Although medical tourism has it perks, it also has its downfalls. In the event that something goes wrong many medical tourist are left with little legal recourse. It is imperative that all medical tourists think things thorough before traveling across the world for a medical procedure. It is important to consult with an attorney and discuss what is will happen in the event that things do go awry. Planning ahead will decrease the chances of being faced with the obstacles mentioned above leaving the medical tourism experience a pleasant one.



Sources:  Khoury, A., Beware of International Service of Process. 2010. http://www.martindale.com/international-law/article_Awad-Khoury-LLP_1137040.htm. Accessed July 2012.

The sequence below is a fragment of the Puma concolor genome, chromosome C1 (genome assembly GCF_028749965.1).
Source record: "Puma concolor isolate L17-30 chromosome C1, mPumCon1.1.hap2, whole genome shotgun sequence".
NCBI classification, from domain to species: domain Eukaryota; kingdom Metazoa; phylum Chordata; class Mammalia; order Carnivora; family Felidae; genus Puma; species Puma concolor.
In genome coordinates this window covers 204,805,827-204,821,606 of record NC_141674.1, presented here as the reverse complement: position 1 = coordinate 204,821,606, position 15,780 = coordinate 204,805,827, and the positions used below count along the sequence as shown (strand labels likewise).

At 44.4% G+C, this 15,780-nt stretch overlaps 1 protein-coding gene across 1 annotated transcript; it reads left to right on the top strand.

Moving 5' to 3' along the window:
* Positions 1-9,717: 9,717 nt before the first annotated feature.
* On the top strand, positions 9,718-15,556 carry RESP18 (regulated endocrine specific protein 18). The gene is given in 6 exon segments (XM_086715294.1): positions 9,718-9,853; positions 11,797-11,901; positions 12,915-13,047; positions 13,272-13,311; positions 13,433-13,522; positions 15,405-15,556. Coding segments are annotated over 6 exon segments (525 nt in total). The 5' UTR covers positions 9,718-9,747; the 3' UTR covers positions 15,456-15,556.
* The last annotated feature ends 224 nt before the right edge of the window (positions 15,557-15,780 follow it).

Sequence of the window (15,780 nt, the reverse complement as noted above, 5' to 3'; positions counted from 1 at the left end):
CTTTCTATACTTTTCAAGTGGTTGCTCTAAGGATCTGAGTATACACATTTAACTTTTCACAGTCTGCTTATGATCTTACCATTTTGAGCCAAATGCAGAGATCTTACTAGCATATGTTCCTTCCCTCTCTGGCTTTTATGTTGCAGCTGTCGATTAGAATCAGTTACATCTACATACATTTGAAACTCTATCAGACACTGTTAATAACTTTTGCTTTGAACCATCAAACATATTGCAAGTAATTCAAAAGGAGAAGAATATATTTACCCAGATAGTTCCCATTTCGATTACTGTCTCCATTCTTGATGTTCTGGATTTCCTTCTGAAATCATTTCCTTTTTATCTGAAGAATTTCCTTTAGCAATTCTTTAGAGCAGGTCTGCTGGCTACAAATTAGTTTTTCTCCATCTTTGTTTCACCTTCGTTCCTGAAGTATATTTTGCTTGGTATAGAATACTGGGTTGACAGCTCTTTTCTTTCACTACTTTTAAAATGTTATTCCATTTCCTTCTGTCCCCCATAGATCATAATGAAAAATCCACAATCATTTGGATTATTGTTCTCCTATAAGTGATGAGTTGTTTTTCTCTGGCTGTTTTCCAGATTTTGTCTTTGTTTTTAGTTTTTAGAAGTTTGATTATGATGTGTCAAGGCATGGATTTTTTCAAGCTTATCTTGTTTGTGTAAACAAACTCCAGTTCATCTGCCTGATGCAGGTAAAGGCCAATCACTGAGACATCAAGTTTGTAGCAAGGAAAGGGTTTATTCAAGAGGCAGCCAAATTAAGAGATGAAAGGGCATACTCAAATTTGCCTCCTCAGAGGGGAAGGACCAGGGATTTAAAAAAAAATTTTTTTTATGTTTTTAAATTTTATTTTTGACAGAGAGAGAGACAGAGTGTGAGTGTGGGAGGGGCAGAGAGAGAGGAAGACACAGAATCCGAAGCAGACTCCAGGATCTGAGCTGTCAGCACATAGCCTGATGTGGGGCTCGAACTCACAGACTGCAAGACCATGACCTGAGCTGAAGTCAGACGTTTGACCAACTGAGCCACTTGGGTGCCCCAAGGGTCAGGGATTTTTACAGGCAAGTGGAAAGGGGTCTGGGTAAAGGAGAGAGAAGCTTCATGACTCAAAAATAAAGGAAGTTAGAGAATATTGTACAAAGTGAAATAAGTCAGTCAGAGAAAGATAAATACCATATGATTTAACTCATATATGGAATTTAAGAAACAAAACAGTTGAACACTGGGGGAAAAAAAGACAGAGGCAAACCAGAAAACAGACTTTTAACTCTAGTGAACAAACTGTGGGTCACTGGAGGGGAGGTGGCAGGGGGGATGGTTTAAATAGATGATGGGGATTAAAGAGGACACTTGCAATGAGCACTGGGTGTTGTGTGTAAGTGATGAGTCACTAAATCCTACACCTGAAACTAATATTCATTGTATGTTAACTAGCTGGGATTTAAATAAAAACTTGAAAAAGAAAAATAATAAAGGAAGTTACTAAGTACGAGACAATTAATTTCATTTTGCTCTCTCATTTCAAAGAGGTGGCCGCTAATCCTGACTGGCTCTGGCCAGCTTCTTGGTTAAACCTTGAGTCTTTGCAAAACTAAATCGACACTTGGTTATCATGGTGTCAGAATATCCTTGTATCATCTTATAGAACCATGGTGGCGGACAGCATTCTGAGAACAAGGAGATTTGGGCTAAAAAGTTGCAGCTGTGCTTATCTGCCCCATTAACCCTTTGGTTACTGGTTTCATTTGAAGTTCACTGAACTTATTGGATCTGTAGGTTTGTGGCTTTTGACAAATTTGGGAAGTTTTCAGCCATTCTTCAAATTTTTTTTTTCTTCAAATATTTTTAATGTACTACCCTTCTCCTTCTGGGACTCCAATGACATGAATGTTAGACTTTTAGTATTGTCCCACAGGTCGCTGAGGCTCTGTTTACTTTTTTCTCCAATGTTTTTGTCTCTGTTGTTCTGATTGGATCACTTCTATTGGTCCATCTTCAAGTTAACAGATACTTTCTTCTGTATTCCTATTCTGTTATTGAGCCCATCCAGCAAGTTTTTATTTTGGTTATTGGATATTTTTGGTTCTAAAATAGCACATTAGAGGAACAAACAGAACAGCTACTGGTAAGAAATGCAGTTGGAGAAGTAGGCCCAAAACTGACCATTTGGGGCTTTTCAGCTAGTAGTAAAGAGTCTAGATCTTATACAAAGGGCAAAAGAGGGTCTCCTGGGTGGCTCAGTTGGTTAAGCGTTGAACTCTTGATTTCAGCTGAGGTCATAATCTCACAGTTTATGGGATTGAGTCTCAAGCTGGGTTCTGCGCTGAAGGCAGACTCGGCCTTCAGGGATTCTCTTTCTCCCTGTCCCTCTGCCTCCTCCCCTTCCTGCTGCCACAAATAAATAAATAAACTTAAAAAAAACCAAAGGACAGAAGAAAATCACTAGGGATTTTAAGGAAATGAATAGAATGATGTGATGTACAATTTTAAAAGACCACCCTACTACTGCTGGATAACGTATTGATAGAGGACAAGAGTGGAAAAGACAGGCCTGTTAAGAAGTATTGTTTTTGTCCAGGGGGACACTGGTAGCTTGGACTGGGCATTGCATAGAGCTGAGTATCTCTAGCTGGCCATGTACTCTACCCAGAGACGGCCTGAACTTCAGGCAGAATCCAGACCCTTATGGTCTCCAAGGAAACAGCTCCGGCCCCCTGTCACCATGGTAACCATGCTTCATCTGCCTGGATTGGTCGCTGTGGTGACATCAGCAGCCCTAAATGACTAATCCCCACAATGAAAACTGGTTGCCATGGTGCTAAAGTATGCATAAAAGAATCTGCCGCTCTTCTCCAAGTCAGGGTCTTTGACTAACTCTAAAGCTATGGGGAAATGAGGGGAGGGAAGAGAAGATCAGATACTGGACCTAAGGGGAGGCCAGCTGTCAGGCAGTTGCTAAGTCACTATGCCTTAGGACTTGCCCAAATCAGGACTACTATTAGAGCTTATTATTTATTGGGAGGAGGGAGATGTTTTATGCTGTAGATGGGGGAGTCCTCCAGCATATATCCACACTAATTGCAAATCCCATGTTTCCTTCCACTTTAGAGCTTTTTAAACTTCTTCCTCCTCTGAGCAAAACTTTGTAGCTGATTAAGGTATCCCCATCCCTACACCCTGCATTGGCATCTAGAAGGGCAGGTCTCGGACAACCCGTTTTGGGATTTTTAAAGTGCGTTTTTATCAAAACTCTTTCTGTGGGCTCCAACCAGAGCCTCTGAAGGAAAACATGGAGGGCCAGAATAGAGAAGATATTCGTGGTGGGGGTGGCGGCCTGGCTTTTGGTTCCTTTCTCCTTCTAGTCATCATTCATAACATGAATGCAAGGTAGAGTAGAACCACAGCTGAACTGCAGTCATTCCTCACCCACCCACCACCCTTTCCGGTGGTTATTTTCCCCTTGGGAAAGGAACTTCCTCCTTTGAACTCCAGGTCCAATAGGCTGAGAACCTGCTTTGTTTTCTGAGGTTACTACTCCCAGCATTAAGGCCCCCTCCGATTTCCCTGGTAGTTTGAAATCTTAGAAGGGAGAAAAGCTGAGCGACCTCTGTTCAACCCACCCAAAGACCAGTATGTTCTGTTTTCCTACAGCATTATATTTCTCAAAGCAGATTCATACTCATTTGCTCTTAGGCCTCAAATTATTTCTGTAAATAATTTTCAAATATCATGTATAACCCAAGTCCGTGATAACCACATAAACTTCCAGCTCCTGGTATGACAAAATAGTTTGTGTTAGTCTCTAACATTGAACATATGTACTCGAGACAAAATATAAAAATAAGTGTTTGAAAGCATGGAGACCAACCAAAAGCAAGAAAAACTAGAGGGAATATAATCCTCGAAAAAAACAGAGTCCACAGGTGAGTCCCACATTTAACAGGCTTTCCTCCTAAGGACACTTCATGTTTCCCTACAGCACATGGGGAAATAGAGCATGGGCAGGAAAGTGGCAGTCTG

Cueto, Santiago A., 7 Steps to Effectuate International Service of Process under the Hague Service Convention. International Litigation. http://www.internationalbusinesslawadvisor.com/2010/02/articles/international-litigation/7-steps-to-effectuate-international-service-of-process-under-the-hague-service-convention/. Accessed July 2012


Mirrer-Singer, P., Medical Malpractice Overseas: The Legal Uncertainty Surrounding Medical Tourism. Law and Contemporary Problems Vol, 70;211; 214.2007. http://scholarship.law.duke.edu/cgi/viewcontent.cgi?article=1428&context=lcp&sei-redir=1&referer=http%3A%2F%2Fwww.google.com%2Furl%3Fsa%3Dt%26rct%3Dj%26q%3Dmedical%2520malpractice%2520overseas%2520the%2520legal%2520uncertainty%2520surrounding%2520medical%2520tourism%26source%3Dweb%26cd%3D1%26ved%3D0CEQQFjAA%26url%3Dhttp%253A%252F%252Fscholarship.law.duke.edu%252Fcgi%252Fviewcontent.cgi%253Farticle%253D1428%2526context%253Dlcp%26ei%3Dv5kEUMOVEsqqrQGj87TRCA%26usg%3DAFQjCNFeaTaWcQSSV9Cksbf8qIbNewoHDQ#search=%22medical%20malpractice%20overseas%20legal%20uncertainty%20surrounding%20medical%20tourism%22 . Accessed June 2012.